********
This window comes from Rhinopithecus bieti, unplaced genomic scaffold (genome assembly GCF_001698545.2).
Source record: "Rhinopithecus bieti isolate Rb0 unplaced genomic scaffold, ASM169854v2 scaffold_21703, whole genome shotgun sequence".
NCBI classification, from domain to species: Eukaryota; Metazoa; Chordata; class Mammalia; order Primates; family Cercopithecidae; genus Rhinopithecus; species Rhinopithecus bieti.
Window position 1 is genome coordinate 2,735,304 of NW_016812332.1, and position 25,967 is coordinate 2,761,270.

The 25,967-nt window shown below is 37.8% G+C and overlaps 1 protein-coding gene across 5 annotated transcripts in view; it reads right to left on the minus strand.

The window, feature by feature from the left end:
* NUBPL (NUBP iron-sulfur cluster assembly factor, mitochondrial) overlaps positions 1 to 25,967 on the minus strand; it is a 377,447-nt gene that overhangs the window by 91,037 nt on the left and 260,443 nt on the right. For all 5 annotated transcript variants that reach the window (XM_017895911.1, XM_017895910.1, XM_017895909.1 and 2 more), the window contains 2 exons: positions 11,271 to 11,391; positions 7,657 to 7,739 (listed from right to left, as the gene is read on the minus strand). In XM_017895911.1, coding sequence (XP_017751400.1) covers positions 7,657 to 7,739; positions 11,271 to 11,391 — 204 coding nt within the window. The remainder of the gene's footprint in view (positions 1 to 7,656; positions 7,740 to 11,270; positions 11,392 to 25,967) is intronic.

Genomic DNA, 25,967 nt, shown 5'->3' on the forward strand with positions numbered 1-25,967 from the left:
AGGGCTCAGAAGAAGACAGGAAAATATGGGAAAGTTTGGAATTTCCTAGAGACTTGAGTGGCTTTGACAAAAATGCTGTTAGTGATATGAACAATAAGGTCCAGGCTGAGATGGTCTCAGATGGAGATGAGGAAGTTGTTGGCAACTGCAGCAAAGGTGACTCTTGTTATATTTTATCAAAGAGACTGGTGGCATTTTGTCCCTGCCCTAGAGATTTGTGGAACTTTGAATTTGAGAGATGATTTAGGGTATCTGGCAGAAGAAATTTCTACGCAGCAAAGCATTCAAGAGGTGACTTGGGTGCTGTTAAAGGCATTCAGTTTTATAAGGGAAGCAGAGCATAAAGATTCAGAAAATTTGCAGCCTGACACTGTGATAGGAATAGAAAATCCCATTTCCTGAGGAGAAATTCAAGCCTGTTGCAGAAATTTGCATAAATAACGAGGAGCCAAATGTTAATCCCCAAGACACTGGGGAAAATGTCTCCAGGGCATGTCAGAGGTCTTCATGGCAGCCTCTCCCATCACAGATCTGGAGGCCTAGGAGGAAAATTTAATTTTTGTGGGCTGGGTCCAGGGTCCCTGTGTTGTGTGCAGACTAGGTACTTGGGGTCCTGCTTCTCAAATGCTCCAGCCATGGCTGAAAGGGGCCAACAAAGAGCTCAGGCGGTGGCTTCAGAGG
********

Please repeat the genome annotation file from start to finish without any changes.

This window comes from Rhinopithecus bieti, unplaced genomic scaffold (genome assembly GCF_001698545.2).
Source record: "Rhinopithecus bieti isolate Rb0 unplaced genomic scaffold, ASM169854v2 scaffold_21703, whole genome shotgun sequence".
NCBI classification, from domain to species: Eukaryota; Metazoa; Chordata; class Mammalia; order Primates; family Cercopithecidae; genus Rhinopithecus; species Rhinopithecus bieti.
Window position 1 is genome coordinate 2,735,304 of NW_016812332.1, and position 25,967 is coordinate 2,761,270.

The 25,967-nt window shown below is 37.8% G+C and overlaps 1 protein-coding gene across 5 annotated transcripts in view; it reads right to left on the minus strand.

The window, feature by feature from the left end:
* NUBPL (NUBP iron-sulfur cluster assembly factor, mitochondrial) overlaps positions 1 to 25,967 on the minus strand; it is a 377,447-nt gene that overhangs the window by 91,037 nt on the left and 260,443 nt on the right. For all 5 annotated transcript variants that reach the window (XM_017895911.1, XM_017895910.1, XM_017895909.1 and 2 more), the window contains 2 exons: positions 11,271 to 11,391; positions 7,657 to 7,739 (listed from right to left, as the gene is read on the minus strand). In XM_017895911.1, coding sequence (XP_017751400.1) covers positions 7,657 to 7,739; positions 11,271 to 11,391 — 204 coding nt within the window. The remainder of the gene's footprint in view (positions 1 to 7,656; positions 7,740 to 11,270; positions 11,392 to 25,967) is intronic.

Genomic DNA, 25,967 nt, shown 5'->3' on the forward strand with positions numbered 1-25,967 from the left:
AGGGCTCAGAAGAAGACAGGAAAATATGGGAAAGTTTGGAATTTCCTAGAGACTTGAGTGGCTTTGACAAAAATGCTGTTAGTGATATGAACAATAAGGTCCAGGCTGAGATGGTCTCAGATGGAGATGAGGAAGTTGTTGGCAACTGCAGCAAAGGTGACTCTTGTTATATTTTATCAAAGAGACTGGTGGCATTTTGTCCCTGCCCTAGAGATTTGTGGAACTTTGAATTTGAGAGATGATTTAGGGTATCTGGCAGAAGAAATTTCTACGCAGCAAAGCATTCAAGAGGTGACTTGGGTGCTGTTAAAGGCATTCAGTTTTATAAGGGAAGCAGAGCATAAAGATTCAGAAAATTTGCAGCCTGACACTGTGATAGGAATAGAAAATCCCATTTCCTGAGGAGAAATTCAAGCCTGTTGCAGAAATTTGCATAAATAACGAGGAGCCAAATGTTAATCCCCAAGACACTGGGGAAAATGTCTCCAGGGCATGTCAGAGGTCTTCATGGCAGCCTCTCCCATCACAGATCTGGAGGCCTAGGAGGAAAATTTAATTTTTGTGGGCTGGGTCCAGGGTCCCTGTGTTGTGTGCAGACTAGGTACTTGGGGTCCTGCTTCTCAAATGCTCCAGCCATGGCTGAAAGGGGCCAACAAAGAGCTCAGGCGGTGGCTTCAGAGG